Alyssum is an exceptionally deer-resistant plant. The heavily scented flowers and mustardy-tasting leaves keep deer away while attracting beneficial insects and pollinators. Not only deer are repelled by Alyssum's strong smell, but also rabbits rarely, if ever, nibble on this plant. Alyssum plants can be used to edge flower and vegetable beds to keep rabbits out, much in the same way Marigolds are used. Alyssum, grown as a perennial, makes an excellent groundcover when planted amongst other plants that are more palatable to deer.
According to Rutgers University, Alyssum is Rarely Damaged on their rating scale from Rarely Damaged to Frequently Severely Damaged. This means that in areas with heavy deer populations, Alyssum is largely ignored in favor of other plants.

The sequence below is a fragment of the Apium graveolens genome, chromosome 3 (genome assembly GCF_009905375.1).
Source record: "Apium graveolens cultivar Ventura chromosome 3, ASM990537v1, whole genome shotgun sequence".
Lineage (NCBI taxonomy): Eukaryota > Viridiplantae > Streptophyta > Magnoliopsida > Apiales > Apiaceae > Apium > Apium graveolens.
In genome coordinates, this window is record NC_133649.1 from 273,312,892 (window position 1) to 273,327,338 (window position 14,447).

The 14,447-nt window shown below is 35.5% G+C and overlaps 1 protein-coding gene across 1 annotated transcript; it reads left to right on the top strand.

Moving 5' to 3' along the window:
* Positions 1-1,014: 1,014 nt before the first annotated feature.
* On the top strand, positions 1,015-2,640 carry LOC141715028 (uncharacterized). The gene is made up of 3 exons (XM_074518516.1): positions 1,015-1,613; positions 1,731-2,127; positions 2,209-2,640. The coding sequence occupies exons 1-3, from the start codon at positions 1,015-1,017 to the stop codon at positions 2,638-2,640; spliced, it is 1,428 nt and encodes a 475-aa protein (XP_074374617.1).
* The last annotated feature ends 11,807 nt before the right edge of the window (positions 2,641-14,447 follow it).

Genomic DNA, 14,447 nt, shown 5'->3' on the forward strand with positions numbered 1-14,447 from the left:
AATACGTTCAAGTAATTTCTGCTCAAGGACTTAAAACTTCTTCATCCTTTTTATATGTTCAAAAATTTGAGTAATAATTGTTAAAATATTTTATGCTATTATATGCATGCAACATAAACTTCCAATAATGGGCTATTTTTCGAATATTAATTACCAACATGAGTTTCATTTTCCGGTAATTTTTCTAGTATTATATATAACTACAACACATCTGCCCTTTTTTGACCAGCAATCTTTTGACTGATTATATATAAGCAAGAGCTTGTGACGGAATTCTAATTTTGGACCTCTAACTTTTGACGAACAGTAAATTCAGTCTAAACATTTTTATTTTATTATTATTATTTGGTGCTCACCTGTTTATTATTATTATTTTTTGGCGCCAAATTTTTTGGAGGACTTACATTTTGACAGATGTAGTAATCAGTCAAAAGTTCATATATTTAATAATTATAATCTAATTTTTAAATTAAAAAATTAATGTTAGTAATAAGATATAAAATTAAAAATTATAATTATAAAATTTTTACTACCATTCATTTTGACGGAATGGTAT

Keeping Deer Away From Alyssum
Alyssum does not require extra safety measures to keep deer from browsing it. Organic farmers often use Alyssum as a deterrent and plant it between crop rows and fields' edges. Alyssum keeps deer away and acts as a catch crop to attract aphids and keep them from infesting a food crop.
Will Alyssum Come Back After Deer Eat Them?
Alyssum is a tough plant that will quickly grow back if some stem is left. A plant that has been eaten entirely to the soil may not regenerate. Cut off any ragged pieces of stem or foliage and water Alyssum well. Regrowth should be seen in the next 1-2 weeks.
Sources: Rutgers New Jersey Agricultural Experiment Station ‘Landscape Plants Rated by Deer Resistance’ 2018
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